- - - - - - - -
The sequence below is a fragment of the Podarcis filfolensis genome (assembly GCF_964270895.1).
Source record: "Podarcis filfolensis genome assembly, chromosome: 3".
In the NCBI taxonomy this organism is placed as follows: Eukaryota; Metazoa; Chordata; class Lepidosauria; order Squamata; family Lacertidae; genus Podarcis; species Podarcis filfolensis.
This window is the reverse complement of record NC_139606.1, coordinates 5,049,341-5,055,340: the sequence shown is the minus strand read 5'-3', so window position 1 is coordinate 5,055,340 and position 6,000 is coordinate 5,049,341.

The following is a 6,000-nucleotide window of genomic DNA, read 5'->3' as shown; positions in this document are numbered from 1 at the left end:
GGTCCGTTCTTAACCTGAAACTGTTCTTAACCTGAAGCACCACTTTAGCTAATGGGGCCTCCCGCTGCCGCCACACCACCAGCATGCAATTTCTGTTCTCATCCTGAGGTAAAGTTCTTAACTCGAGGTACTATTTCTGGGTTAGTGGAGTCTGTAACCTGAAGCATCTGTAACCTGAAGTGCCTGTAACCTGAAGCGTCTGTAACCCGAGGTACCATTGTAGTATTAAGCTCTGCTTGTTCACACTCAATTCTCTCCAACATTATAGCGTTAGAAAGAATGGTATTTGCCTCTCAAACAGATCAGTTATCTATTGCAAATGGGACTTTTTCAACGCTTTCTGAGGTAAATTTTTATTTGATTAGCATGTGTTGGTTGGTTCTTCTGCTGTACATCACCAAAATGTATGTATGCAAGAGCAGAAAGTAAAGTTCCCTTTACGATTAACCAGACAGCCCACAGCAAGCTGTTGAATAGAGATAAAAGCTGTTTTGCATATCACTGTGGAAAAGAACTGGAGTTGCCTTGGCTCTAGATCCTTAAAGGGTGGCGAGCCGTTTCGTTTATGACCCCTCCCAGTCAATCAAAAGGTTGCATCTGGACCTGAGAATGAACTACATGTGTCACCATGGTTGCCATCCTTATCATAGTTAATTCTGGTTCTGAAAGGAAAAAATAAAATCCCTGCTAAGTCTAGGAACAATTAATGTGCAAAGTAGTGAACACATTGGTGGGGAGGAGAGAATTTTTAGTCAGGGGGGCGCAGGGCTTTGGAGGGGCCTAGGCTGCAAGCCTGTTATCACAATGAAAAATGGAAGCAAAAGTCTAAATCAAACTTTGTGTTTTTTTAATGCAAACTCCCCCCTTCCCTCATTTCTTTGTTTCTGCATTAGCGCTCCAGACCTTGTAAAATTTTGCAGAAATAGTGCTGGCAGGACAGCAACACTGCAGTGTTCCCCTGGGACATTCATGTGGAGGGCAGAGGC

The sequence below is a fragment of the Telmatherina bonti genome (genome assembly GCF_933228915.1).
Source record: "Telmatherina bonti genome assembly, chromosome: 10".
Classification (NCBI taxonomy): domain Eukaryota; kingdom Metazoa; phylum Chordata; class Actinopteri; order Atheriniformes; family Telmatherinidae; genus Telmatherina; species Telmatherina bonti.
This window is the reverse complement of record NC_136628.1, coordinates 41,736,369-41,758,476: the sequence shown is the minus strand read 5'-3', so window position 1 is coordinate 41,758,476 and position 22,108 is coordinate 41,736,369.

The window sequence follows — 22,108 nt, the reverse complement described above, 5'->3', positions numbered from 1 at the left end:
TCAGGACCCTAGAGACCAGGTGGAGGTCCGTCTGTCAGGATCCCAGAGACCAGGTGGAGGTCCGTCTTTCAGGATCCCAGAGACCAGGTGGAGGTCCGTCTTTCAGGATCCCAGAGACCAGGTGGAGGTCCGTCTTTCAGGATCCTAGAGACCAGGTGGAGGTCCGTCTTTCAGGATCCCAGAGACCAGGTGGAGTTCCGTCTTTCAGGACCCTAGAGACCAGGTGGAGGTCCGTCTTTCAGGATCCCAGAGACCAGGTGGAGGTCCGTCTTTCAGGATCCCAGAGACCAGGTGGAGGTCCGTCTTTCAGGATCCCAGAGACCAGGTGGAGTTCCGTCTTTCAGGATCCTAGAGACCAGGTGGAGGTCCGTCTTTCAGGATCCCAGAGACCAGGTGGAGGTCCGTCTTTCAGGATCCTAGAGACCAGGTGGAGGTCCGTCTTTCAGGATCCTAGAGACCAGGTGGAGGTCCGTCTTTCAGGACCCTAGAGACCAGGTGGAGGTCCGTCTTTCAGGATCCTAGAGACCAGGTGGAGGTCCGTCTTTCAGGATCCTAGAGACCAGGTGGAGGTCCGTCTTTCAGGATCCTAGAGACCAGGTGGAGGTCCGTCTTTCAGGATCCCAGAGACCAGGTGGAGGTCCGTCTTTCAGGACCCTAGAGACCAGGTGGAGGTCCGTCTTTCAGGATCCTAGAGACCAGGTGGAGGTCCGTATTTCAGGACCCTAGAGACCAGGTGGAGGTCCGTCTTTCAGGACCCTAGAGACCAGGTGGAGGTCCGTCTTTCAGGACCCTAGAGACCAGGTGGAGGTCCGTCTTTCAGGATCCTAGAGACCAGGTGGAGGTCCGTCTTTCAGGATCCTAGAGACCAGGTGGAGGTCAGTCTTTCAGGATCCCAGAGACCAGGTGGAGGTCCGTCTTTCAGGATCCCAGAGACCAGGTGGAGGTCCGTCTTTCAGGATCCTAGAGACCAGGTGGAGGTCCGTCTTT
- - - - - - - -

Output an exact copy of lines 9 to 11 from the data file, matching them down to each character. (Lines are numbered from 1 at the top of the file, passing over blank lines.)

Classification (NCBI taxonomy): domain Eukaryota; kingdom Metazoa; phylum Chordata; class Actinopteri; order Atheriniformes; family Telmatherinidae; genus Telmatherina; species Telmatherina bonti.
This window is the reverse complement of record NC_136628.1, coordinates 41,736,369-41,758,476: the sequence shown is the minus strand read 5'-3', so window position 1 is coordinate 41,758,476 and position 22,108 is coordinate 41,736,369.

The window sequence follows — 22,108 nt, the reverse complement described above, 5'->3', positions numbered from 1 at the left end: